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I figured fresh tomatoes would be the best choice for making a tasty pizza sauce, so I bought like 8 kg of fresh Roma tomatoes as I found a good price opportunity, to make jars. I already made a try a few months ago and it was a disaster, way too watery, but this time I planned on either draining tomatoes or removing seeds and gel/pulp before cooking them.

However now I'm starting to wonder if it's worth wasting my time again. Indeed reading more on the web it seems that canned tomatoes are much more suitable for a tasty pizza sauce than fresh tomatoes. Add to that that I'm not sure how mature the tomatoes are and should be and that in any case I'm not going to keep the fire below the pan for 5 hours or more, and the following question seriously pops up : is it really worth my time ?

Keep in mind that we're talking of home-made pizzas, I don't own a wood-fired oven myself, mine goes only up to 250 °C, so arguments for professional pizzas baked in 2 minutes may not apply.

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If they were fresh roma tomatoes from an average American grocery store, they may not really be that flavorful anyway. –  Jefromi Oct 17 '13 at 2:39
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Well, they were "fresh" roma tomatoes from an average European supermarket, and we're in October, so I guess your comment applies. –  Skippy le Grand Gourou Oct 17 '13 at 16:42
    
Your "fresh" tomatoes were probably harvested unripe and then forced to ripen with ethylene gas, which causes them to turn red but doesn't develop flavor. Good quality canned tomatoes would have actually been harvested ripe and then canned promptly. It's likely that good canned tomatoes are "fresher" than the fresh tomatoes you used. –  sourd'oh Dec 30 '13 at 20:41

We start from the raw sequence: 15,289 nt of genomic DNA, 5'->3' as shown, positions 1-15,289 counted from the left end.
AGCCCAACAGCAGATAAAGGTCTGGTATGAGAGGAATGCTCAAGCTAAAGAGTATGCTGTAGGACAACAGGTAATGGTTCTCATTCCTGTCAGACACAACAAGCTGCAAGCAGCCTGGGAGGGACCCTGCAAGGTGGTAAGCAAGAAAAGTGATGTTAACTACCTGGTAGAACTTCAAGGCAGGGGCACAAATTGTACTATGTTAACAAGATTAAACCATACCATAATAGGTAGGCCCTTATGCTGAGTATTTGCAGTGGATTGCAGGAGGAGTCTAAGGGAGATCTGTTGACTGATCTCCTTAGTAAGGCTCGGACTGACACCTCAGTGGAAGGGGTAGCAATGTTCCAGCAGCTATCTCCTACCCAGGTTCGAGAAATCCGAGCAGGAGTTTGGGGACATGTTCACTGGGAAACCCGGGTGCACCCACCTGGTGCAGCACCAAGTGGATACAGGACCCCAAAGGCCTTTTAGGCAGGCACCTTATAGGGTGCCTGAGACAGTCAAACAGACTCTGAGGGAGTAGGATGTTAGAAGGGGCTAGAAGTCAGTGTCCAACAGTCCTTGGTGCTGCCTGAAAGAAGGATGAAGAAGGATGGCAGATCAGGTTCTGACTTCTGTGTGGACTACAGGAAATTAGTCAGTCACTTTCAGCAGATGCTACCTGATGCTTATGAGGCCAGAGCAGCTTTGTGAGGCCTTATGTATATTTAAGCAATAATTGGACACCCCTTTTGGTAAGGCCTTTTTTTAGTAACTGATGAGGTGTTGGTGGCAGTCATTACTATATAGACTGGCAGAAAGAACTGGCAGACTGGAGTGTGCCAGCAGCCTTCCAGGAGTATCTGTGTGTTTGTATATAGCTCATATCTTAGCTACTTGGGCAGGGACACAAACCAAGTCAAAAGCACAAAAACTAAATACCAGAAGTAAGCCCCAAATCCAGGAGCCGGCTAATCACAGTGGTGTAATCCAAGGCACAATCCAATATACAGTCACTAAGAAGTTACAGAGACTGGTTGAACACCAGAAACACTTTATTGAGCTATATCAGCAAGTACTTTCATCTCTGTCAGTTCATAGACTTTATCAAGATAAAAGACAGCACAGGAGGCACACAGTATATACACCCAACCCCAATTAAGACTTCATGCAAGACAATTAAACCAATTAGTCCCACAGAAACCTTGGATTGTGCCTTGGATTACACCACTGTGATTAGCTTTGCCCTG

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3 Answers

up vote 10 down vote accepted

No, it's not worth the bother. Get a few cans of crushed tomatoes and simmer them slowly with whole garlic cloves and some chopped onion for a few hours until it's thickened (but not like paste). Season and you're good to go.

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You could even buy strained tomatoes which is quick to prepare without sacrificing much taste. At least in my experience. –  Anpan Oct 14 '13 at 19:07
    
I don't think I will ever let gaz being burnt for ages except maybe for very specific dishes. I'd rather use this kind of trick to optimize the process. That being said, I'll accept your statement that "it's not worth the bother", with which it seems people tend to agree. –  Skippy le Grand Gourou Oct 17 '13 at 16:50
    
@SkippyleGrandGourou the trick you linked to still involves a long cooking time. –  sourd'oh Dec 30 '13 at 20:43
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I like using fresh tomatoes, and I just put them in the oven (with basil and thyme, and blend them with garlic) to dry them out a little while making the dough. I've never tried it with canned tomatoes, so I'm not sure if there's any difference in taste, but you can definitely make it work. As a plus, once you've blended/strained them, you can make a tomato-based soup with the leftovers!

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Nice suggestion, I'll definitely try that when the tomato season is back, but with smaller quantities. –  Skippy le Grand Gourou Oct 17 '13 at 16:41
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It's worth to bother! :)

Fresh tomatoes are the WOW factor in my home made pizzas, I also store it for the winter and make huge amounts in the summer. Experiment with seasoning and make sure you reduce the sauce well to avoid watery pizzas.

The important thing is also to buy good fresh tomatoes, there are plenty bland ones in the market, in which case the canned might make more sense.

If you go with canned, go with Italian San Marzano with a DOP label.

UPDATE:

There are also differences between San Marzano DOP brands. I just discovered one that is so amazing, even fresh ones have to be really good to beat them. Unfortunately due to Stack rules I can't post the brand.

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